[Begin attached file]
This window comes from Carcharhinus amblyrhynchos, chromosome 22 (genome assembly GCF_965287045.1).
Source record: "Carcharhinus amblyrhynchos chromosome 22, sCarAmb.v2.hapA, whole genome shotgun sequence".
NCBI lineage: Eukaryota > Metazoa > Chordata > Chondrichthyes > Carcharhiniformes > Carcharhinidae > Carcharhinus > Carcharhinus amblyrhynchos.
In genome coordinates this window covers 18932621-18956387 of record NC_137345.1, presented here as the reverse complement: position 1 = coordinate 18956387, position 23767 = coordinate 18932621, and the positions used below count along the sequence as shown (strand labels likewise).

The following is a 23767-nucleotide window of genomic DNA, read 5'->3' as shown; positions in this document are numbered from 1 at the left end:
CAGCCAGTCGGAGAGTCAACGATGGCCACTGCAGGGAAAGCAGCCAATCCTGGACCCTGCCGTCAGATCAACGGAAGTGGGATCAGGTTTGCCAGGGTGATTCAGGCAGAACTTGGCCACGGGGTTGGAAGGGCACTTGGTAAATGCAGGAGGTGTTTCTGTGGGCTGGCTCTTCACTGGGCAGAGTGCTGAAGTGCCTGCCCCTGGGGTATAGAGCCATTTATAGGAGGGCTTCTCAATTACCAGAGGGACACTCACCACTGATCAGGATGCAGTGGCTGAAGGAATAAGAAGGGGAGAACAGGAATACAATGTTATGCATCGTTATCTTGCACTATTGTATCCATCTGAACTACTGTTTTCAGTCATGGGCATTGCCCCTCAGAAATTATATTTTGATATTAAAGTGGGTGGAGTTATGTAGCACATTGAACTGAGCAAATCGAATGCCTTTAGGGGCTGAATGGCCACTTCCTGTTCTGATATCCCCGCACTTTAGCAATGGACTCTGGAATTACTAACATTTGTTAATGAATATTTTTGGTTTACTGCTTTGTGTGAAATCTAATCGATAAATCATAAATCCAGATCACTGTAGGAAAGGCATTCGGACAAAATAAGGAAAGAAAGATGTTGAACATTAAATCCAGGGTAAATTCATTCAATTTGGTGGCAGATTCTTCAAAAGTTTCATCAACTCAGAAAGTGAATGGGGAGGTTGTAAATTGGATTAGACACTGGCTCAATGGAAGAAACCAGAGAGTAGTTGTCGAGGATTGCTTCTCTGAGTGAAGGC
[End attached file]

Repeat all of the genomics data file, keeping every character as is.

This window comes from Carcharhinus amblyrhynchos, chromosome 22 (genome assembly GCF_965287045.1).
Source record: "Carcharhinus amblyrhynchos chromosome 22, sCarAmb.v2.hapA, whole genome shotgun sequence".
NCBI lineage: Eukaryota > Metazoa > Chordata > Chondrichthyes > Carcharhiniformes > Carcharhinidae > Carcharhinus > Carcharhinus amblyrhynchos.
In genome coordinates this window covers 18932621-18956387 of record NC_137345.1, presented here as the reverse complement: position 1 = coordinate 18956387, position 23767 = coordinate 18932621, and the positions used below count along the sequence as shown (strand labels likewise).

The following is a 23767-nucleotide window of genomic DNA, read 5'->3' as shown; positions in this document are numbered from 1 at the left end:
CAGCCAGTCGGAGAGTCAACGATGGCCACTGCAGGGAAAGCAGCCAATCCTGGACCCTGCCGTCAGATCAACGGAAGTGGGATCAGGTTTGCCAGGGTGATTCAGGCAGAACTTGGCCACGGGGTTGGAAGGGCACTTGGTAAATGCAGGAGGTGTTTCTGTGGGCTGGCTCTTCACTGGGCAGAGTGCTGAAGTGCCTGCCCCTGGGGTATAGAGCCATTTATAGGAGGGCTTCTCAATTACCAGAGGGACACTCACCACTGATCAGGATGCAGTGGCTGAAGGAATAAGAAGGGGAGAACAGGAATACAATGTTATGCATCGTTATCTTGCACTATTGTATCCATCTGAACTACTGTTTTCAGTCATGGGCATTGCCCCTCAGAAATTATATTTTGATATTAAAGTGGGTGGAGTTATGTAGCACATTGAACTGAGCAAATCGAATGCCTTTAGGGGCTGAATGGCCACTTCCTGTTCTGATATCCCCGCACTTTAGCAATGGACTCTGGAATTACTAACATTTGTTAATGAATATTTTTGGTTTACTGCTTTGTGTGAAATCTAATCGATAAATCATAAATCCAGATCACTGTAGGAAAGGCATTCGGACAAAATAAGGAAAGAAAGATGTTGAACATTAAATCCAGGGTAAATTCATTCAATTTGGTGGCAGATTCTTCAAAAGTTTCATCAACTCAGAAAGTGAATGGGGAGGTTGTAAATTGGATTAGACACTGGCTCAATGGAAGAAACCAGAGAGTAGTTGTCGAGGATTGCTTCTCTGAGTGAAGGC